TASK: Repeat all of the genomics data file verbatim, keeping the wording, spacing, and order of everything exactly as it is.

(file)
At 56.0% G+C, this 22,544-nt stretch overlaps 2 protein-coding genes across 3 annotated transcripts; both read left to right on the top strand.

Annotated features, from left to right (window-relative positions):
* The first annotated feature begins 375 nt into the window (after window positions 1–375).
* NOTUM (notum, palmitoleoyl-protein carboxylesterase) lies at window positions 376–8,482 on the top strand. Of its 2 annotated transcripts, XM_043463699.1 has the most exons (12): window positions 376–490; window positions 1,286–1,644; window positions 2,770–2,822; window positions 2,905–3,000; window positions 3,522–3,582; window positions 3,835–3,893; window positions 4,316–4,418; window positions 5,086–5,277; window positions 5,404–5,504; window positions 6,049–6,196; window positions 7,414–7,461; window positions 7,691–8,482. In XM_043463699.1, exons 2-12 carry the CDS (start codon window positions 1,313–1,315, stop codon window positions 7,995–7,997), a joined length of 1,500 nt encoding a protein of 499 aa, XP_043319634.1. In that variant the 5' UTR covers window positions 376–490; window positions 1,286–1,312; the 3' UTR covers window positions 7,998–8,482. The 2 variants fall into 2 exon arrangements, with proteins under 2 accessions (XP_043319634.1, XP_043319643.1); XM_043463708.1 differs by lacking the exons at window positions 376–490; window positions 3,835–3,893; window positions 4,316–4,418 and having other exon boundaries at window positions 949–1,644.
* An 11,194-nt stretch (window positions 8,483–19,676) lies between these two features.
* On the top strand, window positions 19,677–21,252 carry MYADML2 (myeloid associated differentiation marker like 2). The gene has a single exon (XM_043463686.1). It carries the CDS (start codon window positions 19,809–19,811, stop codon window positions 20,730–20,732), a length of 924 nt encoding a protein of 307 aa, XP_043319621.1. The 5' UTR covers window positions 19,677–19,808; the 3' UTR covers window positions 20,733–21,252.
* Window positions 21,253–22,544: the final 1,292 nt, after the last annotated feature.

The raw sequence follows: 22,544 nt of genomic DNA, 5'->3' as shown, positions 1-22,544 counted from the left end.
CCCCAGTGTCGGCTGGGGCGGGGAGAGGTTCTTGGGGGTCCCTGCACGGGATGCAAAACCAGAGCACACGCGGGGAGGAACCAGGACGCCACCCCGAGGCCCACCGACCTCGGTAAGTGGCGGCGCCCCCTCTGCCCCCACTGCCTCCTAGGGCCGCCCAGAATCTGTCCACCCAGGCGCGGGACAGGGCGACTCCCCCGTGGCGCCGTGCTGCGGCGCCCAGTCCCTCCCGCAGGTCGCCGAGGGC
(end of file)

At 56.0% G+C, this 22,544-nt stretch overlaps 2 protein-coding genes across 3 annotated transcripts; both read left to right on the top strand.

Annotated features, from left to right (window-relative positions):
* The first annotated feature begins 375 nt into the window (after window positions 1–375).
* NOTUM (notum, palmitoleoyl-protein carboxylesterase) lies at window positions 376–8,482 on the top strand. Of its 2 annotated transcripts, XM_043463699.1 has the most exons (12): window positions 376–490; window positions 1,286–1,644; window positions 2,770–2,822; window positions 2,905–3,000; window positions 3,522–3,582; window positions 3,835–3,893; window positions 4,316–4,418; window positions 5,086–5,277; window positions 5,404–5,504; window positions 6,049–6,196; window positions 7,414–7,461; window positions 7,691–8,482. In XM_043463699.1, exons 2-12 carry the CDS (start codon window positions 1,313–1,315, stop codon window positions 7,995–7,997), a joined length of 1,500 nt encoding a protein of 499 aa, XP_043319634.1. In that variant the 5' UTR covers window positions 376–490; window positions 1,286–1,312; the 3' UTR covers window positions 7,998–8,482. The 2 variants fall into 2 exon arrangements, with proteins under 2 accessions (XP_043319634.1, XP_043319643.1); XM_043463708.1 differs by lacking the exons at window positions 376–490; window positions 3,835–3,893; window positions 4,316–4,418 and having other exon boundaries at window positions 949–1,644.
* An 11,194-nt stretch (window positions 8,483–19,676) lies between these two features.
* On the top strand, window positions 19,677–21,252 carry MYADML2 (myeloid associated differentiation marker like 2). The gene has a single exon (XM_043463686.1). It carries the CDS (start codon window positions 19,809–19,811, stop codon window positions 20,730–20,732), a length of 924 nt encoding a protein of 307 aa, XP_043319621.1. The 5' UTR covers window positions 19,677–19,808; the 3' UTR covers window positions 20,733–21,252.
* Window positions 21,253–22,544: the final 1,292 nt, after the last annotated feature.

The raw sequence follows: 22,544 nt of genomic DNA, 5'->3' as shown, positions 1-22,544 counted from the left end.
CCCCAGTGTCGGCTGGGGCGGGGAGAGGTTCTTGGGGGTCCCTGCACGGGATGCAAAACCAGAGCACACGCGGGGAGGAACCAGGACGCCACCCCGAGGCCCACCGACCTCGGTAAGTGGCGGCGCCCCCTCTGCCCCCACTGCCTCCTAGGGCCGCCCAGAATCTGTCCACCCAGGCGCGGGACAGGGCGACTCCCCCGTGGCGCCGTGCTGCGGCGCCCAGTCCCTCCCGCAGGTCGCCGAGGGC